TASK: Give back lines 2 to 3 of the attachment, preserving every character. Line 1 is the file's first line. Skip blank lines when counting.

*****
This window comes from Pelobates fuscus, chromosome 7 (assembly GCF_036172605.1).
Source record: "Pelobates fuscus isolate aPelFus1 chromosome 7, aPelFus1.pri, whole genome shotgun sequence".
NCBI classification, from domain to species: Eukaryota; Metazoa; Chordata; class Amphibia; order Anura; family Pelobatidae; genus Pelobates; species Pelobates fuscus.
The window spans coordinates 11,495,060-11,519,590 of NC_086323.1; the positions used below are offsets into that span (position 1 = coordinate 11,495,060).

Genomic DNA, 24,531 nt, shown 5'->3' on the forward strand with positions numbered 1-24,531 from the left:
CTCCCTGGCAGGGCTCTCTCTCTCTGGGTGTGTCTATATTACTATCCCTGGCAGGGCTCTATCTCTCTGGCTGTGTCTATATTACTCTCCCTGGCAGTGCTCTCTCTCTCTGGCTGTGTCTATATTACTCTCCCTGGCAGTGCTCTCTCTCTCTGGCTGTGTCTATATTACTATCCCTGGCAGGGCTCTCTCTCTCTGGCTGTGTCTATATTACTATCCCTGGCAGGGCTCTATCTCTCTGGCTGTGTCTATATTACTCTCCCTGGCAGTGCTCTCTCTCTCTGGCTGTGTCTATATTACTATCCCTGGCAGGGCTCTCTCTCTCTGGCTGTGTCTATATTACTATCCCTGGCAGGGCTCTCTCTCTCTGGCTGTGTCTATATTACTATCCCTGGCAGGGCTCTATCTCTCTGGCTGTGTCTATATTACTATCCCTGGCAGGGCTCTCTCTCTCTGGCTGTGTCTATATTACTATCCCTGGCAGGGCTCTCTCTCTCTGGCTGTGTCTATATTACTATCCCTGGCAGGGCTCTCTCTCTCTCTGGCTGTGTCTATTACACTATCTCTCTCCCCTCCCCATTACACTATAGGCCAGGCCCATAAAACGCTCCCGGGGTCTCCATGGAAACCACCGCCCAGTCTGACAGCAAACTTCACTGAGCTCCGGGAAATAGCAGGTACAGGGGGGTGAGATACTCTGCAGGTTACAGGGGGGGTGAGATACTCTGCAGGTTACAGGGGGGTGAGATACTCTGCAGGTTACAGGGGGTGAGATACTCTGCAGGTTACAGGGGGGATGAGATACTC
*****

Source record: "Pelobates fuscus isolate aPelFus1 chromosome 7, aPelFus1.pri, whole genome shotgun sequence".
NCBI classification, from domain to species: Eukaryota; Metazoa; Chordata; class Amphibia; order Anura; family Pelobatidae; genus Pelobates; species Pelobates fuscus.